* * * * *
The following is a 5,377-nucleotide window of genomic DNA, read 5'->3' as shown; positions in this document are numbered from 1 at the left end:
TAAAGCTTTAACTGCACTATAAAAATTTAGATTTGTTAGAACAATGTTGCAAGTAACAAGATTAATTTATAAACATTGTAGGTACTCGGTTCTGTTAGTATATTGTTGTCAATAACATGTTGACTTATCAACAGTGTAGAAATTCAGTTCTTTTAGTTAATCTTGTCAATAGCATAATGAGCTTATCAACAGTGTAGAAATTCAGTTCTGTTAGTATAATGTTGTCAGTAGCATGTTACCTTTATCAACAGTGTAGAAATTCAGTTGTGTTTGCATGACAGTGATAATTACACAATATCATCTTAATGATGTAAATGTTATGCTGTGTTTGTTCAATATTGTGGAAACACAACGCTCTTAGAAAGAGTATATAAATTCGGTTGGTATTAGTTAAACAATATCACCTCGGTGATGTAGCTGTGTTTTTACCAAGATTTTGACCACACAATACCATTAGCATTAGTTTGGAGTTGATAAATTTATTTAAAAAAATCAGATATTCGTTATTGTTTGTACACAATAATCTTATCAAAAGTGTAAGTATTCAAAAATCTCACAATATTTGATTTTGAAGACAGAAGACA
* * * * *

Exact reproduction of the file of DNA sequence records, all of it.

The following is a 5,377-nucleotide window of genomic DNA, read 5'->3' as shown; positions in this document are numbered from 1 at the left end:
TAAAGCTTTAACTGCACTATAAAAATTTAGATTTGTTAGAACAATGTTGCAAGTAACAAGATTAATTTATAAACATTGTAGGTACTCGGTTCTGTTAGTATATTGTTGTCAATAACATGTTGACTTATCAACAGTGTAGAAATTCAGTTCTTTTAGTTAATCTTGTCAATAGCATAATGAGCTTATCAACAGTGTAGAAATTCAGTTCTGTTAGTATAATGTTGTCAGTAGCATGTTACCTTTATCAACAGTGTAGAAATTCAGTTGTGTTTGCATGACAGTGATAATTACACAATATCATCTTAATGATGTAAATGTTATGCTGTGTTTGTTCAATATTGTGGAAACACAACGCTCTTAGAAAGAGTATATAAATTCGGTTGGTATTAGTTAAACAATATCACCTCGGTGATGTAGCTGTGTTTTTACCAAGATTTTGACCACACAATACCATTAGCATTAGTTTGGAGTTGATAAATTTATTTAAAAAAATCAGATATTCGTTATTGTTTGTACACAATAATCTTATCAAAAGTGTAAGTATTCAAAAATCTCACAATATTTGATTTTGAAGACAGAAGACA